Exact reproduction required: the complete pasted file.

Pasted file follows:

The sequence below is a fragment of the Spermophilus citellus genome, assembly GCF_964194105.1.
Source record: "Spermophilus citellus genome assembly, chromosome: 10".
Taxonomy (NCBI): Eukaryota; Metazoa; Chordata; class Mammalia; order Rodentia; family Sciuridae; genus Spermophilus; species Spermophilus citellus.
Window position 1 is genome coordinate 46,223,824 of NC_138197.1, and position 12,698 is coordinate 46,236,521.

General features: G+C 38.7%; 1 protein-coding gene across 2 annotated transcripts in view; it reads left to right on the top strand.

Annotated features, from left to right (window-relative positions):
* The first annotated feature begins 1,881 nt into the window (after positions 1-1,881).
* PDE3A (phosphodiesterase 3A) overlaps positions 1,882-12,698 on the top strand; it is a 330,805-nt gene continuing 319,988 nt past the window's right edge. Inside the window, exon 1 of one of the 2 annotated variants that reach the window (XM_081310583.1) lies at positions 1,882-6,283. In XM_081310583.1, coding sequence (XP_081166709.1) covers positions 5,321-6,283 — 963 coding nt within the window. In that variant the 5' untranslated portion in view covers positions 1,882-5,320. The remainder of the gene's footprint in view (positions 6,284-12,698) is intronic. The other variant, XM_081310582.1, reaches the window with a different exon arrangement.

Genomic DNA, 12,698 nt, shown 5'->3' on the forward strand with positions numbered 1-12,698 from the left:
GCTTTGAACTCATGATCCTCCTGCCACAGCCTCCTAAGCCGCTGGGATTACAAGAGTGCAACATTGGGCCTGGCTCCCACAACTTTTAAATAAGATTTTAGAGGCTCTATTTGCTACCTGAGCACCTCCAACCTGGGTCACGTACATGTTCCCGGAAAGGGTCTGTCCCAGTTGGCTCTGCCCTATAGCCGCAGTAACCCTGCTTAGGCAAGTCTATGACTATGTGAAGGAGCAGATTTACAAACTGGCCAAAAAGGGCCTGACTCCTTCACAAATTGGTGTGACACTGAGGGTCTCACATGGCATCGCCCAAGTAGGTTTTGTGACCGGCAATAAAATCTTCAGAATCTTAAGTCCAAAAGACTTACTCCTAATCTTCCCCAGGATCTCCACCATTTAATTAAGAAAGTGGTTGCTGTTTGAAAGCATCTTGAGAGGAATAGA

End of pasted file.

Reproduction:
The sequence below is a fragment of the Spermophilus citellus genome, assembly GCF_964194105.1.
Source record: "Spermophilus citellus genome assembly, chromosome: 10".
Taxonomy (NCBI): Eukaryota; Metazoa; Chordata; class Mammalia; order Rodentia; family Sciuridae; genus Spermophilus; species Spermophilus citellus.
Window position 1 is genome coordinate 46,223,824 of NC_138197.1, and position 12,698 is coordinate 46,236,521.

General features: G+C 38.7%; 1 protein-coding gene across 2 annotated transcripts in view; it reads left to right on the top strand.

Annotated features, from left to right (window-relative positions):
* The first annotated feature begins 1,881 nt into the window (after positions 1-1,881).
* PDE3A (phosphodiesterase 3A) overlaps positions 1,882-12,698 on the top strand; it is a 330,805-nt gene continuing 319,988 nt past the window's right edge. Inside the window, exon 1 of one of the 2 annotated variants that reach the window (XM_081310583.1) lies at positions 1,882-6,283. In XM_081310583.1, coding sequence (XP_081166709.1) covers positions 5,321-6,283 — 963 coding nt within the window. In that variant the 5' untranslated portion in view covers positions 1,882-5,320. The remainder of the gene's footprint in view (positions 6,284-12,698) is intronic. The other variant, XM_081310582.1, reaches the window with a different exon arrangement.

Genomic DNA, 12,698 nt, shown 5'->3' on the forward strand with positions numbered 1-12,698 from the left:
GCTTTGAACTCATGATCCTCCTGCCACAGCCTCCTAAGCCGCTGGGATTACAAGAGTGCAACATTGGGCCTGGCTCCCACAACTTTTAAATAAGATTTTAGAGGCTCTATTTGCTACCTGAGCACCTCCAACCTGGGTCACGTACATGTTCCCGGAAAGGGTCTGTCCCAGTTGGCTCTGCCCTATAGCCGCAGTAACCCTGCTTAGGCAAGTCTATGACTATGTGAAGGAGCAGATTTACAAACTGGCCAAAAAGGGCCTGACTCCTTCACAAATTGGTGTGACACTGAGGGTCTCACATGGCATCGCCCAAGTAGGTTTTGTGACCGGCAATAAAATCTTCAGAATCTTAAGTCCAAAAGACTTACTCCTAATCTTCCCCAGGATCTCCACCATTTAATTAAGAAAGTGGTTGCTGTTTGAAAGCATCTTGAGAGGAATAGA